The Deportations and Banishment Continue


Cuba’s Archbishop Cardinal Jaime Ortega y Alamino continues to play the role of Castro accomplice, eschewing the example of Christ and embracing the diabolical and vile Castro dictatorship. Acting as the regime’s spokesperson and enforcer, Ortega continues to assist the regime in the deportation and banishment of Cuba’s imprisoned opposition and exerting pressure on the 11 prisoners of conscience who have refused to play along with the scheme hatched by him and Raul Castro.

Four more political prisoners will be transferred from prison to eternal banishment in Spain. None of these individuals were part of the original 52 prisoners of conscience announced last summer, and none of them are part of the 11 courageous members of the opposition that continue to languish in a Castro gulag for their refusal to accept the forced exile being pushed upon them by Ortega and Castro.

HAVANA (AP) — Cuba’s government has agreed to free four opposition prisoners and send them into exile in Spain, a Roman Catholic Church official said Wednesday, but none of them are among a group of 11 prominent peaceful dissidents jailed since a 2003 crackdown on dissent.

Church spokesman Orlando Marquez said Wednesday that Alexis Borges, Victor Jesus Hechavarria, Osmel Arevalos Nunez and Rodrigo Gelacio Santos are all to be let go in coming days.

Borges is serving a 15-year-sentence for hijacking and is on a list of about 100 political prisoners maintained by Elizardo Sanchez, a well-known Cuban human rights leader. The list contains both violent and nonviolent prisoners jailed for crimes against state security.

Little was immediately known about the other men, but Sanchez told The Associated Press that all three were serving jail terms for violent acts.

Under a deal announced in July by Havana Cardinal Jaime Ortega, Cuba was to free 52 peaceful activists and social commentators detained in the 2003 roundup.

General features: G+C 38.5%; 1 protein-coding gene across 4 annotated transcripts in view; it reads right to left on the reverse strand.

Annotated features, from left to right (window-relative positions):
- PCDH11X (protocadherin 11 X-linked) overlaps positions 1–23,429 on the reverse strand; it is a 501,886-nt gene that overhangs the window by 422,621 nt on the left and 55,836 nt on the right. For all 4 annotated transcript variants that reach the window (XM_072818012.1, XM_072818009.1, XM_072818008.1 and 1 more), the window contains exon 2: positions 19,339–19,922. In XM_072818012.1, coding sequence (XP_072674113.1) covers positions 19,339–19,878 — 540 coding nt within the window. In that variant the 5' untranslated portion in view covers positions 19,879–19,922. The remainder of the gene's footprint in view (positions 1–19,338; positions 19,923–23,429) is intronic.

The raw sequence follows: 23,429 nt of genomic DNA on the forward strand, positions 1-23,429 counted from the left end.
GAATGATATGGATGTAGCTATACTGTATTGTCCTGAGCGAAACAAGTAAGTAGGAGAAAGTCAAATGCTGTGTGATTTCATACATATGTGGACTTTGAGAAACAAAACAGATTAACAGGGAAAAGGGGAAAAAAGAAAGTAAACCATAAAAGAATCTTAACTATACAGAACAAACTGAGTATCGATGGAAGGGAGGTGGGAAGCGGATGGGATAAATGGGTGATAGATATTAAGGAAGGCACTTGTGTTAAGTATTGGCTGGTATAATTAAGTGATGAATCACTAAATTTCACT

Authorities quickly released 41 of the men, sending all but one of them into exile along with their families. But the process has ground to a halt in recent months, as those who remain behind bars have refused to leave Cuban soil.

“It’s interesting that they are using the wide-open door provided by Spain to rid themselves of prisoners implicated in violence — people who wouldn’t be accepted in any other country — while at the same time keeping the 11 peaceful prisoners locked up,” Sanchez said.

3 thoughts on “The Deportations and Banishment Continue”

  1. I saw a recent photo of Ortega wearing a flaming red sash over black garb. It reminded me of “The Scarlet Letter.” Do the math.

  2. This is the tiny and misleading blurb [see below] that the NY Times had on this latest prisoner release. Of course, deleted is any mention of the fact that the release is in return of a forced exile, or that the prisoners that they are now releasing are not part of the original group of agreed upon prisoners. Compare this to the enormous coverage Posada Carriles is receiving from that Old Gray Hag.

    Ah, New York Times! “ALL THE NEWS THAT’S FIT TO PRINT” [chic]

    Cuba: 4 Dissidents Offered Freedom
    Published: February 2, 2011

    Cuba has agreed to release four more political prisoners and send them to Spain, Roman Catholic Church officials said in Havana on Wednesday. President Raúl Castro agreed last July to release 52 political prisoners over a four-month period that ended late last year. Most of the 52 have left for Spain with their families, but several rejected the offer and remain incarcerated.

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